Abstract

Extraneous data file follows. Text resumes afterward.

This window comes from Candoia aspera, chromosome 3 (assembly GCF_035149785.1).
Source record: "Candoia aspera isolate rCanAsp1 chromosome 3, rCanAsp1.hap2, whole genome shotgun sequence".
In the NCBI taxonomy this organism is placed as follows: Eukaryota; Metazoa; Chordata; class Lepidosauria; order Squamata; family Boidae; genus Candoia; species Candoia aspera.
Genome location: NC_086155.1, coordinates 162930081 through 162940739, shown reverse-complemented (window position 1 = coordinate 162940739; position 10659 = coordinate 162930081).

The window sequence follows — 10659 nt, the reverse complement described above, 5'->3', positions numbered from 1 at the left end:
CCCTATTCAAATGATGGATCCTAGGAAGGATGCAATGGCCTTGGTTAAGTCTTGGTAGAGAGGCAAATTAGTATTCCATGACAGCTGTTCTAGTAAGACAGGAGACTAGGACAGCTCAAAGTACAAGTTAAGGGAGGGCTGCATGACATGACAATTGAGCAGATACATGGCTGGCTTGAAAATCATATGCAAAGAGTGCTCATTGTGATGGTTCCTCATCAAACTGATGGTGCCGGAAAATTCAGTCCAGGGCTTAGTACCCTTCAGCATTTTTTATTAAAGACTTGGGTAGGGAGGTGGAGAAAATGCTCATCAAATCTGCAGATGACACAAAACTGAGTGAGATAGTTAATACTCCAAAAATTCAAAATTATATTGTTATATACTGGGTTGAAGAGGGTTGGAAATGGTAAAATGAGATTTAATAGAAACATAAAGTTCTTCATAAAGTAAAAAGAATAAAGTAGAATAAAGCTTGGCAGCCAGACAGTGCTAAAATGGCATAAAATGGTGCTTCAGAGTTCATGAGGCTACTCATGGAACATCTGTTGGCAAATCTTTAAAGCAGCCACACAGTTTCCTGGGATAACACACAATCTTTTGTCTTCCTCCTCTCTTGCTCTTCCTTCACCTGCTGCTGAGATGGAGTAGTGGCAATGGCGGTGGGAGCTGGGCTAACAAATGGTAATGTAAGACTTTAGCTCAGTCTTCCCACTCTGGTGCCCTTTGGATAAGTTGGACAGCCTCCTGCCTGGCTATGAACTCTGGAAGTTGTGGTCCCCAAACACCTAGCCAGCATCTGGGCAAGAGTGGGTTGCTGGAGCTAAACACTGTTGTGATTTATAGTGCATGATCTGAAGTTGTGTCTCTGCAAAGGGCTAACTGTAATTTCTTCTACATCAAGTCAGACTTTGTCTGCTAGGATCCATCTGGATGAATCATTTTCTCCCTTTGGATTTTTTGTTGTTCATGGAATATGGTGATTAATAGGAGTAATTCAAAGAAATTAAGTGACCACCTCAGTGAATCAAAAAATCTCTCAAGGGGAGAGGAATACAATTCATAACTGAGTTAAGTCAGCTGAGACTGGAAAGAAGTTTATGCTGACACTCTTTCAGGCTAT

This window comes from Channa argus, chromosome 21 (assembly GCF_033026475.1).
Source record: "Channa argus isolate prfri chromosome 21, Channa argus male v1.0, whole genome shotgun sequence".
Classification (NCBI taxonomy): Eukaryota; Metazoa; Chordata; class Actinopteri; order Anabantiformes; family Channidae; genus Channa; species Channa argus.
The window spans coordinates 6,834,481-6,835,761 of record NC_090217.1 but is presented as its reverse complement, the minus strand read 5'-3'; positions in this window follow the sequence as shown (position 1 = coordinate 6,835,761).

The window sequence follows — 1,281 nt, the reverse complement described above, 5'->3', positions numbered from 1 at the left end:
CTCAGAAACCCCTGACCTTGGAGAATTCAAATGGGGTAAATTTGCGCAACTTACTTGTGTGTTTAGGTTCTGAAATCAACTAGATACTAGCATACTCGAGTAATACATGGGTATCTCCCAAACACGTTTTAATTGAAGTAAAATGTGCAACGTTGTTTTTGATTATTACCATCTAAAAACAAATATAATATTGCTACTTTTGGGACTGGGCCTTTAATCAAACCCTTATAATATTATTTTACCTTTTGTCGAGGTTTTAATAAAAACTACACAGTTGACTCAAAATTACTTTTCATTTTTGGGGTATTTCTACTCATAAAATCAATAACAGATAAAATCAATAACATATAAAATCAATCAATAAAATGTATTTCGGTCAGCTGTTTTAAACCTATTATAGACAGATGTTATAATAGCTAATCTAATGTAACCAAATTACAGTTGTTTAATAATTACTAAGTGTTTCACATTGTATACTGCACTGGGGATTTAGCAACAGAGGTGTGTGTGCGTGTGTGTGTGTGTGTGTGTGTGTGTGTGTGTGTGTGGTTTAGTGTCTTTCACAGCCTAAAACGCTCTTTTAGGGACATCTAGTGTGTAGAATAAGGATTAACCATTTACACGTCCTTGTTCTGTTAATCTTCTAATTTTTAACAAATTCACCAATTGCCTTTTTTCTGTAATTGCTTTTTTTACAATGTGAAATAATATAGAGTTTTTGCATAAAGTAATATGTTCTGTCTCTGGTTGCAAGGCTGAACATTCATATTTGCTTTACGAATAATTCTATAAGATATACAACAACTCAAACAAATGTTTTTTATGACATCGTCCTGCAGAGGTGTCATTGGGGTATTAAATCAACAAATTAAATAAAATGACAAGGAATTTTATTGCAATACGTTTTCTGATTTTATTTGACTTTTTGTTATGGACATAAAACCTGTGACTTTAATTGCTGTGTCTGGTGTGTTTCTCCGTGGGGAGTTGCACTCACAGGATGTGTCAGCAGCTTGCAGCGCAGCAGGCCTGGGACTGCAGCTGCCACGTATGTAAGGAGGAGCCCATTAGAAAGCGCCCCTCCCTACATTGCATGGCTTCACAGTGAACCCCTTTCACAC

In November 2021, in an act of despair, Adelina Sejdini, an Albanian woman who had bravely denounced her pimps and captors, put an end to her life by throwing herself into the Tiber River in Rome. Adelina was one of the numerous Albanian women kidnapped at a very young age in her own country and destined to the sex trafficking market in Italy. She endured the unspeakable violence of her tormentors, but she could not survive the systemic failures and rigid migration laws that left her hopeless and isolated. This article will address the issue of sex trafficking in Italy from the perspective of the young Albanian women who were forced into it, as described in Elvira Dones's Sole bruciato. More specifically, I will examine how prejudice spread through the Italian media played a significant role in facilitating the institutional mechanisms that kept Albanian women prisoners despite the clear evidence of their abuse.

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